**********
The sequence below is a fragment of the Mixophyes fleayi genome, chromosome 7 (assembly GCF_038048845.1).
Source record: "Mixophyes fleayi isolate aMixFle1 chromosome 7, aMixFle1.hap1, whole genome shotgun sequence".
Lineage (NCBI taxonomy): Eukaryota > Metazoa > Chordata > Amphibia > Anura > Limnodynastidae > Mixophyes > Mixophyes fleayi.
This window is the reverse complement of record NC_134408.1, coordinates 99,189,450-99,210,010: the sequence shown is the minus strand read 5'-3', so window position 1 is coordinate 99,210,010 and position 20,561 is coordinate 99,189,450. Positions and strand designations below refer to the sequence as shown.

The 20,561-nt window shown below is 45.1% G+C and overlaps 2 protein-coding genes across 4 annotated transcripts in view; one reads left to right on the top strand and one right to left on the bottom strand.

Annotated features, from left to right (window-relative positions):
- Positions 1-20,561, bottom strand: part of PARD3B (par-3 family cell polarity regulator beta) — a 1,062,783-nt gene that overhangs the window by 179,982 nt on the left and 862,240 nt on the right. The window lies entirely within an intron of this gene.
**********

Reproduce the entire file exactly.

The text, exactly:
The sequence below is a fragment of the Mixophyes fleayi genome, chromosome 7 (assembly GCF_038048845.1).
Source record: "Mixophyes fleayi isolate aMixFle1 chromosome 7, aMixFle1.hap1, whole genome shotgun sequence".
Lineage (NCBI taxonomy): Eukaryota > Metazoa > Chordata > Amphibia > Anura > Limnodynastidae > Mixophyes > Mixophyes fleayi.
This window is the reverse complement of record NC_134408.1, coordinates 99,189,450-99,210,010: the sequence shown is the minus strand read 5'-3', so window position 1 is coordinate 99,210,010 and position 20,561 is coordinate 99,189,450. Positions and strand designations below refer to the sequence as shown.

The 20,561-nt window shown below is 45.1% G+C and overlaps 2 protein-coding genes across 4 annotated transcripts in view; one reads left to right on the top strand and one right to left on the bottom strand.

Annotated features, from left to right (window-relative positions):
- Positions 1-20,561, bottom strand: part of PARD3B (par-3 family cell polarity regulator beta) — a 1,062,783-nt gene that overhangs the window by 179,982 nt on the left and 862,240 nt on the right. The window lies entirely within an intron of this gene.